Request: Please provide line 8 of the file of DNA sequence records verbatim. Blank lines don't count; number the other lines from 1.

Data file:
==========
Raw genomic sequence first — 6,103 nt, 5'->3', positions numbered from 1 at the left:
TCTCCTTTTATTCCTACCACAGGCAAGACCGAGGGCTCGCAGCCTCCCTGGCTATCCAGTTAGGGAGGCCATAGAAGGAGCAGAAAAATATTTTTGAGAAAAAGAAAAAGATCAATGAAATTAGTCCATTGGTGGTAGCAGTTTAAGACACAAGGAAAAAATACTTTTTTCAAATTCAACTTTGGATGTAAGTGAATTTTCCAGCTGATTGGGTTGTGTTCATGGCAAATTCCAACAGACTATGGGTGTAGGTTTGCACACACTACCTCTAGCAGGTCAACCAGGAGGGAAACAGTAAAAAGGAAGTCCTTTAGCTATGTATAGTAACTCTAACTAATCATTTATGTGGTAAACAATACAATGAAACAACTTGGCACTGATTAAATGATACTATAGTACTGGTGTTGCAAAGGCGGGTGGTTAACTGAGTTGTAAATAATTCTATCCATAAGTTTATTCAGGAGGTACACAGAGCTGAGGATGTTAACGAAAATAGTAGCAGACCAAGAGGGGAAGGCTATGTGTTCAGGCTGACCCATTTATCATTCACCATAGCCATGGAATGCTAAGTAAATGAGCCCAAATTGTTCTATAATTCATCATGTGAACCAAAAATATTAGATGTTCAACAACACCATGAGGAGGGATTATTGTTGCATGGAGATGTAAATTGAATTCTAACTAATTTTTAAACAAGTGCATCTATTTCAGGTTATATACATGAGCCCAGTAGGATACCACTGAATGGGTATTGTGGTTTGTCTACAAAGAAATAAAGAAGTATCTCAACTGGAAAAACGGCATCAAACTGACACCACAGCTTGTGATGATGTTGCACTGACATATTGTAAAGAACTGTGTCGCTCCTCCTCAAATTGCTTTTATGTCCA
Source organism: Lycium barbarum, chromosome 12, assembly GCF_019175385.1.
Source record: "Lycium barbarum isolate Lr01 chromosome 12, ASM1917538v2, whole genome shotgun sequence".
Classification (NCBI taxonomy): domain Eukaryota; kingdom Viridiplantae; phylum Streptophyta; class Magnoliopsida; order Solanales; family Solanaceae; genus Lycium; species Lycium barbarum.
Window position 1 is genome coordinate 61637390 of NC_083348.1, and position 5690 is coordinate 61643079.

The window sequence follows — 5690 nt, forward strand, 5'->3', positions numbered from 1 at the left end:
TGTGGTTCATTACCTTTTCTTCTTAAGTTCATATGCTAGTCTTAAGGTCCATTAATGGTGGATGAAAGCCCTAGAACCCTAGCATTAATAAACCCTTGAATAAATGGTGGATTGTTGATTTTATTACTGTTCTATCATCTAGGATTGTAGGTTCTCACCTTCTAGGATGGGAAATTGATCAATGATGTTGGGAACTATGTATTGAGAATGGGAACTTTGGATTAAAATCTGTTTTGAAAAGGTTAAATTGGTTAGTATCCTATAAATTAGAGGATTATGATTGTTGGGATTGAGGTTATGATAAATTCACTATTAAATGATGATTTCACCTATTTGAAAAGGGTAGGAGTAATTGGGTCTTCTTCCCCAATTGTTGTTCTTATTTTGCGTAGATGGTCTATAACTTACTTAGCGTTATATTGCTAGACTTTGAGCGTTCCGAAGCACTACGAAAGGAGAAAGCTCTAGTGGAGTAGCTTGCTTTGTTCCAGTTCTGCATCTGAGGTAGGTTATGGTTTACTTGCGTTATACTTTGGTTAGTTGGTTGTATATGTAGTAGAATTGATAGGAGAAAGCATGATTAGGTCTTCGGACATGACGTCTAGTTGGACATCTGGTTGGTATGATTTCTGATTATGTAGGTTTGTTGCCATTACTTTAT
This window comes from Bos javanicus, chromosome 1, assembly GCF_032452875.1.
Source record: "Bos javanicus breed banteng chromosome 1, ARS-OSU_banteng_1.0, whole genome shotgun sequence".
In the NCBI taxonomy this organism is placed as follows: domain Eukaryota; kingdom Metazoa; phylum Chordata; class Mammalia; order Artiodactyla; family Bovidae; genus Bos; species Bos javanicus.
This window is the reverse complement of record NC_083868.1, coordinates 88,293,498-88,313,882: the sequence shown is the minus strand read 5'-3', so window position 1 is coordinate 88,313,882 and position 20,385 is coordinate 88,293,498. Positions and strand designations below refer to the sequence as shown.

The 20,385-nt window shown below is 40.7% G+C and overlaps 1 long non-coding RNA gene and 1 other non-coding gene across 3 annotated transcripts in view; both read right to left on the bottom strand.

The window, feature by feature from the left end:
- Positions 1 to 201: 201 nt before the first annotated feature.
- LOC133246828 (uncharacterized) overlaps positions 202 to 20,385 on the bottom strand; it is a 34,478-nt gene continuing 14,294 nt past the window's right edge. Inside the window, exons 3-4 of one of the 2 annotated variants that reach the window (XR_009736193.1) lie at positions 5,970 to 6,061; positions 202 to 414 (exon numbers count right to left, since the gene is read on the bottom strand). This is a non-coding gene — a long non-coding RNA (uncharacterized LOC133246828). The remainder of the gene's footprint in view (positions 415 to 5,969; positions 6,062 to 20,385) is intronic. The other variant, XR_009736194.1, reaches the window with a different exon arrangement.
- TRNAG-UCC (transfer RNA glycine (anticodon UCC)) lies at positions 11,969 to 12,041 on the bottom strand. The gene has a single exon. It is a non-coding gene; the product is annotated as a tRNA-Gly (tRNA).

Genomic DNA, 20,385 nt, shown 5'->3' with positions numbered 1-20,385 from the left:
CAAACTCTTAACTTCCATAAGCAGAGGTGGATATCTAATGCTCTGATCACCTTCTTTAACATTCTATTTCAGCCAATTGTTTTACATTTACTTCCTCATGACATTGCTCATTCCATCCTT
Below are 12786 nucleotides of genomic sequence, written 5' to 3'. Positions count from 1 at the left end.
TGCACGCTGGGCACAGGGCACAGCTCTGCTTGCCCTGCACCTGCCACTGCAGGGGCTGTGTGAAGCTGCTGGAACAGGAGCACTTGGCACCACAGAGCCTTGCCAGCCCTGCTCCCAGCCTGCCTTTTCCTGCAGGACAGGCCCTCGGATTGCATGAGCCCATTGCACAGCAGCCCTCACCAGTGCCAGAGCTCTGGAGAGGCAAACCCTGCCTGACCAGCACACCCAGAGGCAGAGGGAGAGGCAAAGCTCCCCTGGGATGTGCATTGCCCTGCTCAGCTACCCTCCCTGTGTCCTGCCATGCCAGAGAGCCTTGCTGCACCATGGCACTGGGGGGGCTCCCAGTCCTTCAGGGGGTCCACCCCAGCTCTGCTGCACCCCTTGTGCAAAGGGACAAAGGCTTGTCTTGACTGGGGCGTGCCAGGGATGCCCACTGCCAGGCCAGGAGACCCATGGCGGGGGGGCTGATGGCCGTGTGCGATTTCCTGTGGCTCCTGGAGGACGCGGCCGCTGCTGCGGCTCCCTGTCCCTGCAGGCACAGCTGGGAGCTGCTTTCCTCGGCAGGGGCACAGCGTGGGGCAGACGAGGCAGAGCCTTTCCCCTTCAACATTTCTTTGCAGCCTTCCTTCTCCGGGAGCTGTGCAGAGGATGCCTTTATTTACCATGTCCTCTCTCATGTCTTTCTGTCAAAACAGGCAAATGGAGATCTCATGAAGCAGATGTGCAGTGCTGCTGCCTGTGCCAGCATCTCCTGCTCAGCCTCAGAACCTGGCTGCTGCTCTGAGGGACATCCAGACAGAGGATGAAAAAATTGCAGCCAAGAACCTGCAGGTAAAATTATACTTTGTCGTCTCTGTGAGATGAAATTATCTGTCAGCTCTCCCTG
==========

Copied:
TGTGGTTCATTACCTTTTCTTCTTAAGTTCATATGCTAGTCTTAAGGTCCATTAATGGTGGATGAAAGCCCTAGAACCCTAGCATTAATAAACCCTTGAATAAATGGTGGATTGTTGATTTTATTACTGTTCTATCATCTAGGATTGTAGGTTCTCACCTTCTAGGATGGGAAATTGATCAATGATGTTGGGAACTATGTATTGAGAATGGGAACTTTGGATTAAAATCTGTTTTGAAAAGGTTAAATTGGTTAGTATCCTATAAATTAGAGGATTATGATTGTTGGGATTGAGGTTATGATAAATTCACTATTAAATGATGATTTCACCTATTTGAAAAGGGTAGGAGTAATTGGGTCTTCTTCCCCAATTGTTGTTCTTATTTTGCGTAGATGGTCTATAACTTACTTAGCGTTATATTGCTAGACTTTGAGCGTTCCGAAGCACTACGAAAGGAGAAAGCTCTAGTGGAGTAGCTTGCTTTGTTCCAGTTCTGCATCTGAGGTAGGTTATGGTTTACTTGCGTTATACTTTGGTTAGTTGGTTGTATATGTAGTAGAATTGATAGGAGAAAGCATGATTAGGTCTTCGGACATGACGTCTAGTTGGACATCTGGTTGGTATGATTTCTGATTATGTAGGTTTGTTGCCATTACTTTAT